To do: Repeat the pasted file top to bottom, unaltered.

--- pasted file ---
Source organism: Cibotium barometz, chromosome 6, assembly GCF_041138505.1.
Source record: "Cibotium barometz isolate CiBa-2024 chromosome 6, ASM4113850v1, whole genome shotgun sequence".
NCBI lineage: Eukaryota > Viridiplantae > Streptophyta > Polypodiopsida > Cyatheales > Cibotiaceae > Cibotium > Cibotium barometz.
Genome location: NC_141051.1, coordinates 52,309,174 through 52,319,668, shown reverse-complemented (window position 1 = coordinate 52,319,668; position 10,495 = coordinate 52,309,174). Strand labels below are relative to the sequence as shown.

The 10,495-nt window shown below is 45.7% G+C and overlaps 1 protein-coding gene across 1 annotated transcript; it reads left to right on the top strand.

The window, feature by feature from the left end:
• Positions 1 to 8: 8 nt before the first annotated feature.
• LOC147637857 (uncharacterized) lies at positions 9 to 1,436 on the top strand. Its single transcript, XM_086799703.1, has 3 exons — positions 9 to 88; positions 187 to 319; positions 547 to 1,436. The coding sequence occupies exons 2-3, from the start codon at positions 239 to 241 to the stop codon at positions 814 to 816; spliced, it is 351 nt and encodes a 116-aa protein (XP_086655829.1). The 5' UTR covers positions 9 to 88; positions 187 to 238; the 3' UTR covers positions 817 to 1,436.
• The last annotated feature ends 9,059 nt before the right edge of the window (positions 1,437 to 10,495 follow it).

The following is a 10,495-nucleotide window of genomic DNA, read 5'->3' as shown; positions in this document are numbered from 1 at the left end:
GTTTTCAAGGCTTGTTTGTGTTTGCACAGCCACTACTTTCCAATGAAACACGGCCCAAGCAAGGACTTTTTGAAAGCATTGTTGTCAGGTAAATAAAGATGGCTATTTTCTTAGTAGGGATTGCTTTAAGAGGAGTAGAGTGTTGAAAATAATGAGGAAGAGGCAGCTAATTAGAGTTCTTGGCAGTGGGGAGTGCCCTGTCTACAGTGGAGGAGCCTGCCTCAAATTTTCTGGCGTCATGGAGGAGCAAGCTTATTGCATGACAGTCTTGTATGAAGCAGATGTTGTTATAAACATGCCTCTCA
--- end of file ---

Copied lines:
Source organism: Cibotium barometz, chromosome 6, assembly GCF_041138505.1.
Source record: "Cibotium barometz isolate CiBa-2024 chromosome 6, ASM4113850v1, whole genome shotgun sequence".
NCBI lineage: Eukaryota > Viridiplantae > Streptophyta > Polypodiopsida > Cyatheales > Cibotiaceae > Cibotium > Cibotium barometz.
Genome location: NC_141051.1, coordinates 52,309,174 through 52,319,668, shown reverse-complemented (window position 1 = coordinate 52,319,668; position 10,495 = coordinate 52,309,174). Strand labels below are relative to the sequence as shown.

The 10,495-nt window shown below is 45.7% G+C and overlaps 1 protein-coding gene across 1 annotated transcript; it reads left to right on the top strand.

The window, feature by feature from the left end:
• Positions 1 to 8: 8 nt before the first annotated feature.
• LOC147637857 (uncharacterized) lies at positions 9 to 1,436 on the top strand. Its single transcript, XM_086799703.1, has 3 exons — positions 9 to 88; positions 187 to 319; positions 547 to 1,436. The coding sequence occupies exons 2-3, from the start codon at positions 239 to 241 to the stop codon at positions 814 to 816; spliced, it is 351 nt and encodes a 116-aa protein (XP_086655829.1). The 5' UTR covers positions 9 to 88; positions 187 to 238; the 3' UTR covers positions 817 to 1,436.
• The last annotated feature ends 9,059 nt before the right edge of the window (positions 1,437 to 10,495 follow it).

The following is a 10,495-nucleotide window of genomic DNA, read 5'->3' as shown; positions in this document are numbered from 1 at the left end:
GTTTTCAAGGCTTGTTTGTGTTTGCACAGCCACTACTTTCCAATGAAACACGGCCCAAGCAAGGACTTTTTGAAAGCATTGTTGTCAGGTAAATAAAGATGGCTATTTTCTTAGTAGGGATTGCTTTAAGAGGAGTAGAGTGTTGAAAATAATGAGGAAGAGGCAGCTAATTAGAGTTCTTGGCAGTGGGGAGTGCCCTGTCTACAGTGGAGGAGCCTGCCTCAAATTTTCTGGCGTCATGGAGGAGCAAGCTTATTGCATGACAGTCTTGTATGAAGCAGATGTTGTTATAAACATGCCTCTCA